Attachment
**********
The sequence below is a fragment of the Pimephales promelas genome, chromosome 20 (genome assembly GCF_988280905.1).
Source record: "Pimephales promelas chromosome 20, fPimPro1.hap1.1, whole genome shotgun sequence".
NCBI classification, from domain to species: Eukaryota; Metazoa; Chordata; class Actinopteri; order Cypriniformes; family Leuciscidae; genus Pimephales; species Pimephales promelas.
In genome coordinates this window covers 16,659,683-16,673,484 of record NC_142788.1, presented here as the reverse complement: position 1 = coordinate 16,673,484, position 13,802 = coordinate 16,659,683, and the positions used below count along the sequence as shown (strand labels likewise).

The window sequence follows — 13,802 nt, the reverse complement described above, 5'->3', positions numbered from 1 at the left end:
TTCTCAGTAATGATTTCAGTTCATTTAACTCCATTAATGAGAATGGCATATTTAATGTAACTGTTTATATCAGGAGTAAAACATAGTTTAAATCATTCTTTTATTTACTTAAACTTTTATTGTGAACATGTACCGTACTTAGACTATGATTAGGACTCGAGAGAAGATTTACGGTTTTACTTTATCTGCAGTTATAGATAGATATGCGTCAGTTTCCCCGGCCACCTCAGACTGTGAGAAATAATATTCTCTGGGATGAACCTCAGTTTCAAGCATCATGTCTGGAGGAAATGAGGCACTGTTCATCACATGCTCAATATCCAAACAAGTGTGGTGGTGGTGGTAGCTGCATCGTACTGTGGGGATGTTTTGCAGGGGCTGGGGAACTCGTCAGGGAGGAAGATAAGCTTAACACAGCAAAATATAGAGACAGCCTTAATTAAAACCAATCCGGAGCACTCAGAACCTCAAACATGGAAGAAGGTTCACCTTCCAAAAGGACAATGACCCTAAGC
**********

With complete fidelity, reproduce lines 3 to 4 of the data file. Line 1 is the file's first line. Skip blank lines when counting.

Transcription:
NCBI classification, from domain to species: Eukaryota; Metazoa; Chordata; class Actinopteri; order Cypriniformes; family Leuciscidae; genus Pimephales; species Pimephales promelas.
In genome coordinates this window covers 16,659,683-16,673,484 of record NC_142788.1, presented here as the reverse complement: position 1 = coordinate 16,673,484, position 13,802 = coordinate 16,659,683, and the positions used below count along the sequence as shown (strand labels likewise).